ROLAND GARROS – The road to a major title is a bumpy one, filled detours and disappointments, toll booths at every turn.
But the girls’ singles final Saturday showed that there are many different ways to navigate those potholes.
The champion, 16-year-old Leylah Annie Fernandez of Canada, got there basically on her own, on a shoestring budget.
She got there largely with the help of a stubborn, determined father who has another daughter about to take the same road.
The finalist, Emma Navarro, turned 18 a few weeks ago. And in her final year of junior eligibility, she pulled off her finest result at the international level. In addition to reaching the singles final Saturday, she turned around and completed a doubles semifinal, then won the title with longtime partner Chloe Beck.
The Fernandez family has had to scrape up whatever resources it could to finance the dream. It’s a daily struggle.
Navarro’s father, Ben, bid on buying the NFL’s Carolina Panthers a year ago. He not only owns the WTA Tour’s Volvo Open tournament in Charleston along with the site’s stadium and operations, he also owns a club and tennis academy in nearby Mount Pleasant.
Money talks, but tennis speaks loudest
That privilege can be both a blessing and a curse.
Just because you have every possible advantage to help pave your way, doesn’t mean you’ll get there in a sport where merit is earned with every point played on the court. And the opiniated will chide you for having no excuse not to succeed.
And sometimes the lack of said privilege will make a competitor hungrier, in that “me against the world” kind of way that has fuelled so many champions.
At Fernandez’s age, Navarro – who dominated at the U.S. level in the juniors but had yet to post a major result at the top international level – was playing lower-level (Grade 4) ITF events in the U.S. But she’s coming on now.
Fernandez played sparingly on the junior circuit, which can be as expensive (or more) as the ITF circuit. She was out testing her skills against grown women when she was as young as 14. Sometimes, she even travelled by herself to small events in Europe, because there was no money for her father/coach Jorge to go with her.
But in the end, no matter how you get there, the silver plate is won on the court.
And on that even playing field Saturday, Fernandez triumphed 6-3, 6-2, completing a week in which she won six matches without dropping a set.
Trilingual Fernandez shows poise
At 16, Fernandez, a lefthander with a clever game that compensates for her relatively diminutive stature, is preternaturally poised.
On court, she’s all business, stalking the court in a non-stop whirl of quick, determined steps. If you looked at her face in competitive mode, you’d never guess her age.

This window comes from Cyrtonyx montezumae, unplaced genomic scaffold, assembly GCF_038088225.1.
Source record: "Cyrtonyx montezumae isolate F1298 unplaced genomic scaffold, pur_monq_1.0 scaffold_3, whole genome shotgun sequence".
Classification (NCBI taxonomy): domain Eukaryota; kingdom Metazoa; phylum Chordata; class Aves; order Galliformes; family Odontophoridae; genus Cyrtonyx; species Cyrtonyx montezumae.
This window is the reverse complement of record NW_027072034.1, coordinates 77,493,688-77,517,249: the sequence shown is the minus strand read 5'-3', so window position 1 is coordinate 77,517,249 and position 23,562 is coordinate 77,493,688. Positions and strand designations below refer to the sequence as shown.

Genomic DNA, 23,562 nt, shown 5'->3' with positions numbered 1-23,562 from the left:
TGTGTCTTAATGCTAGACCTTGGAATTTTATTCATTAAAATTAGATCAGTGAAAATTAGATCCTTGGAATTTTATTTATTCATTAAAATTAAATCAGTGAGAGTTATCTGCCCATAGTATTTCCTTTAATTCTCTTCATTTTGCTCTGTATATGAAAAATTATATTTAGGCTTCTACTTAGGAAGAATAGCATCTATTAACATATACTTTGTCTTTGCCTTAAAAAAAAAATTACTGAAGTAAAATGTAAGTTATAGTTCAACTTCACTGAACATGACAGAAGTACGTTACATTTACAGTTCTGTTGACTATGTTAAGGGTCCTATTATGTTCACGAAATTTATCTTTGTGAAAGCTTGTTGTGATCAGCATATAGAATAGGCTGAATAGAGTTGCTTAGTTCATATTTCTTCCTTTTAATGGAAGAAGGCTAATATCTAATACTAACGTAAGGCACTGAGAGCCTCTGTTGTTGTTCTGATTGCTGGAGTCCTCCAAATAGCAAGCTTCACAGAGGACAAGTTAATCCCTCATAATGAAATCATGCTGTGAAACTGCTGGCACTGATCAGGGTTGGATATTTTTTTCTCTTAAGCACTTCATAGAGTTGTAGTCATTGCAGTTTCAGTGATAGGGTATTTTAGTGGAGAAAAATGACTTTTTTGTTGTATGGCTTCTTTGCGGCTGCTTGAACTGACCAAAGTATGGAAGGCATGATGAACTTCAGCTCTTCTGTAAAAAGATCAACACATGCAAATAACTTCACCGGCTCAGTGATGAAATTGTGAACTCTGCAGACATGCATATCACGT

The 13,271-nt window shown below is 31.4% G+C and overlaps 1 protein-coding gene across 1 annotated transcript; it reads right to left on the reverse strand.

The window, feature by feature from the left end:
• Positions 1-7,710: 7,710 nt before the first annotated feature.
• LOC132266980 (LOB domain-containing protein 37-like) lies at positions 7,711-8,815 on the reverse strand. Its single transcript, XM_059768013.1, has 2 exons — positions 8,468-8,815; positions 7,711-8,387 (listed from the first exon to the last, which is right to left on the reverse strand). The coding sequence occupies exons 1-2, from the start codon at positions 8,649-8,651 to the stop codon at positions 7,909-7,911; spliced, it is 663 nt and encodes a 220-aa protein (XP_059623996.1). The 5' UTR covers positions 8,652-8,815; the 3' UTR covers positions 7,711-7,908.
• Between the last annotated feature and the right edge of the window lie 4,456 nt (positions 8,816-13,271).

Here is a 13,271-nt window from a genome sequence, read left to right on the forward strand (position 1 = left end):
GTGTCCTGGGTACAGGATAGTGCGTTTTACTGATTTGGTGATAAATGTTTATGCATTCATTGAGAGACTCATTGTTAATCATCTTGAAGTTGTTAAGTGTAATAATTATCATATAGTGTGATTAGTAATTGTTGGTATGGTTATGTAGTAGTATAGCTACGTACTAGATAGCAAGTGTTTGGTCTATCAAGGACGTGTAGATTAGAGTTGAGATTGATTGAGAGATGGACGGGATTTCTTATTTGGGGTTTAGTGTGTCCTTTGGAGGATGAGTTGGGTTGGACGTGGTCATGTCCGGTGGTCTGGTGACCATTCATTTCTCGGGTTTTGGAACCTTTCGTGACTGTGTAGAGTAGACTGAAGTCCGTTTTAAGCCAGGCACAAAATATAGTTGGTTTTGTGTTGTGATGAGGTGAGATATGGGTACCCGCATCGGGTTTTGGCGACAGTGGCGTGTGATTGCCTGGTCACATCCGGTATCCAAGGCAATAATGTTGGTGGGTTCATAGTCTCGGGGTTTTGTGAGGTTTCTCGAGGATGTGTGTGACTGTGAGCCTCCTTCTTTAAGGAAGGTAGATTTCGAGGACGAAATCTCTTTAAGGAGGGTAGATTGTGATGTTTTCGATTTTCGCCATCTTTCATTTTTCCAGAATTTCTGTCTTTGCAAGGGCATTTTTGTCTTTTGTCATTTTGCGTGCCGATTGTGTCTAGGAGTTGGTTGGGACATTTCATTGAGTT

Off the court, with her long hair – and her guard – down, she’s a bright, determined and refreshing teenager – but always in control.
She’s been careful not to refer to Tennis Canada’s Hugo di Feo, who was with Fernandez when she won the Grade 1 tournament in Charleroi, Belgium a week ago and is here in Paris, as her “coach”. She has referred to him as someone who is helping her, with his junior experience, to manage the stress and expectations.
In that regard, she’s been well coached by father. The former soccer player has helped her say just the right things.
The Fernandez family moved to Florida several years ago. Among other reasons, they could advantage of the better weather and a better selection of rivals to practice with,
Younger sister Bianca Jolie, 15 in February, has played little in the juniors but has taken her first steps in small pro events this year. Hence the need for di Feo to help, as Jorge was in Portugal with his younger daughter last week.
For awhile, Fernandez commuted back to Montreal as she trained with an excellent coach, Belgian Francisco Sanchez. Tennis Canada helped with the coaching costs for Sanchez. But he couldn’t relocate to Florida.
And so, Fernandez was gone, with her father fully taking over the coaching reins.
Dad’s vision brings a championship
Jorge Fernandez admits that everyone thinks he should calm down.
He’s a tennis father, who’s also a coach. These are factors that rarely play well with tennis federations – not just Tennis Canada – who tend to have a “our way or the highway” mentality when it comes to player development.
But even the USTA has finally come around to realizing that (according to its research), some 60 per cent of junior-aged players have significant parental involvement. And they also have coaches who may have worked with them for a decade.
The young Fernandez said that the relationship with the federation has been improving in recent months. So hopefully that continues.
Currently ranked No. 371 on the WTA Tour with only nine pro events on her 52-week rolling resumé, Fernandez will skip the junior grass-court events. After a break to rest the body and soul, the summer will be spent playing pro events in Canada and, as her father/coach says, figuring out what’s missing to help her transition to the next level and focusing on those priorities.
Navarro down the list in a deeper pool
Fernandez is ranked No. 6 in Canada, despite having half the events on her resumé of most of those ahead of her. And she has already played Fed Cup, making her debut in April against the Czech Republic with some higher-ranked players either injured or unavailable.
With 13 players ranked in the top 100 and 28 in the top 200, the U.S. is a deeper pool. At No. 414 in seven pro events, Navarro is ranked No. 53 in her homeland.
In that regard, she’s further off the radar in the U.S. than Fernandez is in Canada.
But Navarro can get there, too, in her own way.
As varied and different as the routes may be, they all hope to end up in the same place.